Sequence analysis of the rpsL gene in Psa was conducted to compare the nucleotide sequences of the gene of the streptomycin-resistant strains with those of the sensitive strain. After amplification, the PCR products of the rpsL gene were purified using an AccuPrep PCR Purification Kit (Bioneer). Nucleotide sequencing was performed in both the forward and reverse directions at SolGent Co. (Daejeon, Korea). A comparison of the nucleotide sequences of the PCR products amplified with rpsL212-F/R primers showed that all resistant strains had identical sequences to that of the sensitive one (data not shown). The four streptomycin-resistant strains had identical sequences to the susceptible strain JJ18 at a codon 43 of the rpsL gene coding for the amino acid, lysine (AAA). This indicates that streptomycin resistance in Psa is not due to a mutation in rpsL.
Of the 120 Psa strains isolated from Korea in 1998, there was no streptomycin-resistant strain. On the other hand, four P. marginalis strains isolated at the same place showed resistance to streptomycin, and three of them had the strA-strB gene pair as the resistant determinant. The resistance of one strain was attributed to a mutation in the target gene, rpsL, encoding a ribosomal protein S12 (Han et al., 2003). Hence, the strA-strB gene pair in the epiphytic bacterium, such as P. marginalis, may have migrated to Psa via horizontal gene transfer. No streptomycin-resistant strain was observed among the 21 Psa strains isolated in Korea in 1999 (Lee et al., 2005). In contrast, the streptomycin-resistant Psa strains isolated in Japan had the strA-strB genes or were caused by a mutation in the rpsL gene (Han et al., 2003).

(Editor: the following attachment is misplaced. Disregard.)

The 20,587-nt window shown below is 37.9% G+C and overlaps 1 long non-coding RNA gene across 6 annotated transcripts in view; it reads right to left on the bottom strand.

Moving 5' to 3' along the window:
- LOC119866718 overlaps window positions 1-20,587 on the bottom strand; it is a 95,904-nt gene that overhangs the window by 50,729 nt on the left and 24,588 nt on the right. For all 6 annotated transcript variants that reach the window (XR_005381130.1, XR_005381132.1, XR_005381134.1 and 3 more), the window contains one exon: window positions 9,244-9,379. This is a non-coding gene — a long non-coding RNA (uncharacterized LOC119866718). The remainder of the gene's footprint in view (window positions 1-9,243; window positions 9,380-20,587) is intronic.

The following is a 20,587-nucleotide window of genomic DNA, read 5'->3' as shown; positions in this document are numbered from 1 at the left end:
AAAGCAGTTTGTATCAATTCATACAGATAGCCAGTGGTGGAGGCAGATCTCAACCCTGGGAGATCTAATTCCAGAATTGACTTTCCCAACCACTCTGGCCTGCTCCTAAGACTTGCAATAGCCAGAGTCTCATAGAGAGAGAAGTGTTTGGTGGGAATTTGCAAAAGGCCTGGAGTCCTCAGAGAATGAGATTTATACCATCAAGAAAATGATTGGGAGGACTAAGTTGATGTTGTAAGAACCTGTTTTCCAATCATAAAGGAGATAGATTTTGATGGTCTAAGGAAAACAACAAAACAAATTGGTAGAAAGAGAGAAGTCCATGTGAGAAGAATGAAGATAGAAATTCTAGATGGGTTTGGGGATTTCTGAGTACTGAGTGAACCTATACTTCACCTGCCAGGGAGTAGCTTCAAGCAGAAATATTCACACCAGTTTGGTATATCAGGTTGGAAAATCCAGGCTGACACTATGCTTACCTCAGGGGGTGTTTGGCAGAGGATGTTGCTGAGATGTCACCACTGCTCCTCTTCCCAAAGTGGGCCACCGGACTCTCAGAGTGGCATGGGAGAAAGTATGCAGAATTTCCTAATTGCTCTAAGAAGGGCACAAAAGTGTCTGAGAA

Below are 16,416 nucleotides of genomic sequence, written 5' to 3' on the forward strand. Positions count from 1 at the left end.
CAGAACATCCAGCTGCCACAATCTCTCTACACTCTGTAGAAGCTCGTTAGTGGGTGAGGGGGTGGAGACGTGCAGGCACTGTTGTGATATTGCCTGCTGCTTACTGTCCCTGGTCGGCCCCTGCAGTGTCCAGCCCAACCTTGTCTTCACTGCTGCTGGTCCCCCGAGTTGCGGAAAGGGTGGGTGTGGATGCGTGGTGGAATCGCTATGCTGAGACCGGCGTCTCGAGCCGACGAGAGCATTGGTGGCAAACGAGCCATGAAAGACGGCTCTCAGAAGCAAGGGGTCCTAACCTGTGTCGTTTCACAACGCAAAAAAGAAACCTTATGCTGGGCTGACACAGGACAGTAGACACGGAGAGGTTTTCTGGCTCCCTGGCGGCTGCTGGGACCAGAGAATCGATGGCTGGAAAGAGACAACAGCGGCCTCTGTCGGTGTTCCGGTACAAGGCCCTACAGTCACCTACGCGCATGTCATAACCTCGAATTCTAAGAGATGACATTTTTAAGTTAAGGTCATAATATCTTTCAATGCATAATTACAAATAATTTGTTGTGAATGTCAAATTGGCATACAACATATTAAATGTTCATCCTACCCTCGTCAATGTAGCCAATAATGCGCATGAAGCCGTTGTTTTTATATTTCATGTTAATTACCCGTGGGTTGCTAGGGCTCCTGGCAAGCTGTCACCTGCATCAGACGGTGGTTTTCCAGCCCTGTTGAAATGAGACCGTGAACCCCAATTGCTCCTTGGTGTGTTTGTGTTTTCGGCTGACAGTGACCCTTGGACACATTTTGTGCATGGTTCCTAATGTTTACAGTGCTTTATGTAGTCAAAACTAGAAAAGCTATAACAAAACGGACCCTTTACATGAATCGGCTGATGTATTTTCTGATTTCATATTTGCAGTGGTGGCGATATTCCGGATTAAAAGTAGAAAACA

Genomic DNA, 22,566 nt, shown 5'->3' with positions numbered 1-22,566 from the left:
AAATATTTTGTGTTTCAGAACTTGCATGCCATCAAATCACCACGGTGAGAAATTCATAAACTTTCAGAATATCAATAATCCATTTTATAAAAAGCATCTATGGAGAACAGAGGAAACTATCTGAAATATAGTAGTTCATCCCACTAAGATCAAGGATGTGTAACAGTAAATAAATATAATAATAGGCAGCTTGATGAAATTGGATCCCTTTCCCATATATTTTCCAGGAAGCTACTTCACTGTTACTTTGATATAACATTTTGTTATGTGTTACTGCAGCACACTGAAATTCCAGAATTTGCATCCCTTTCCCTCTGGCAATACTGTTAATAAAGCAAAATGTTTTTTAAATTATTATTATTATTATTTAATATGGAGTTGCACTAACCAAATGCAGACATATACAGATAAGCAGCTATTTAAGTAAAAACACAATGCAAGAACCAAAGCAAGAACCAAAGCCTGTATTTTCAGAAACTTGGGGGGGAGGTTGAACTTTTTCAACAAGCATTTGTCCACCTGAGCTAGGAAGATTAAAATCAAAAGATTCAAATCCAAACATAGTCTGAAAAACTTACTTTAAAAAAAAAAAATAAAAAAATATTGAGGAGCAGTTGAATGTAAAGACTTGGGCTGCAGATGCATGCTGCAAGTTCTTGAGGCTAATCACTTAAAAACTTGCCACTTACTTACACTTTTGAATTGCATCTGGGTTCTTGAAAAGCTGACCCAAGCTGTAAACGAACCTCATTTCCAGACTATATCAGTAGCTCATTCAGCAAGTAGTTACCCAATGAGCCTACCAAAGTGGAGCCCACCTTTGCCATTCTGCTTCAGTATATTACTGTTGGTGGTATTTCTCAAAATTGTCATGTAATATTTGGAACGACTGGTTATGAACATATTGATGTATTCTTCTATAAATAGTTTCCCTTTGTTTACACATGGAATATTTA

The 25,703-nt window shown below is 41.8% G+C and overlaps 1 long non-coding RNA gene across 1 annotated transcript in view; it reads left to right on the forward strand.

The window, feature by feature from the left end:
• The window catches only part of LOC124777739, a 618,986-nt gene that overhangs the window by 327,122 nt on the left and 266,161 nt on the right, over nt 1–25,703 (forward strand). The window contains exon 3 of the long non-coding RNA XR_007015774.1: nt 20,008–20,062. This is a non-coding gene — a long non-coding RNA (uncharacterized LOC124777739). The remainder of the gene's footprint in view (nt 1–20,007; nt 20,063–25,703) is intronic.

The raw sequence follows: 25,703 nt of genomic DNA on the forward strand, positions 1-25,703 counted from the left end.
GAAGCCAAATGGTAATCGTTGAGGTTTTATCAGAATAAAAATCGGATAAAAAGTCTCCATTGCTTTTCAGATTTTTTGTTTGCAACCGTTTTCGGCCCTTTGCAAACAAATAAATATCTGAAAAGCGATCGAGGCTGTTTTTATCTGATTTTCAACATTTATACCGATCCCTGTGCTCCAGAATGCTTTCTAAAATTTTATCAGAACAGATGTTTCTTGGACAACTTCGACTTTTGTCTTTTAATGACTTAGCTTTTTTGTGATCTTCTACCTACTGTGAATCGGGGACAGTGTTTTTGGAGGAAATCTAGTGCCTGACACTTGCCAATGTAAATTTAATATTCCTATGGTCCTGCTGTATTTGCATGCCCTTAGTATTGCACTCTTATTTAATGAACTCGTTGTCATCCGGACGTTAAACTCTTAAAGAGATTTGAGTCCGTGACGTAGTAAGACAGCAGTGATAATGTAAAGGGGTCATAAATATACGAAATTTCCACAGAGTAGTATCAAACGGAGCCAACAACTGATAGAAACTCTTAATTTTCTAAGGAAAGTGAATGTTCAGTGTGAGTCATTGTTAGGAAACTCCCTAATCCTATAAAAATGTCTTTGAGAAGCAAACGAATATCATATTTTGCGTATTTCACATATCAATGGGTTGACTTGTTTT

The use of streptomycin in plant agriculture has resulted in the development of streptomycin resistance in pathogens worldwide (Förster et al., 2015; Sundin and Wang, 2018). Many studies of streptomycin resistance in phytopathogenic bacteria had been conducted with E. amylovora. The mechanism of streptomycin resistance found mainly in E. amylovora differed according to the regions where the bacteria had been isolated. Streptomycin resistance through a mutation in the rpsL gene was described in the isolates from New Zealand, Mexico, and several states in the United States, including California, Oregon, Washington, Idaho, Michigan, and Utah (Chiou and Jones, 1995; Nischwitz and Dhiman, 2013; Ponce de León-Door et al., 2013). Meanwhile, the strA-strB gene pair was the most common determinant of resistance in Michigan and New York (McGhee et al., 2011; Russo et al., 2008; Tancos et al., 2016). On the other hand, the genes associated with streptomycin resistance in some E. amylovora and Clavibacter michiganensis have not been identified, suggesting the existence of a new resistance mechanism (Lyu et al., 2019; Ponce de León-Door et al., 2013).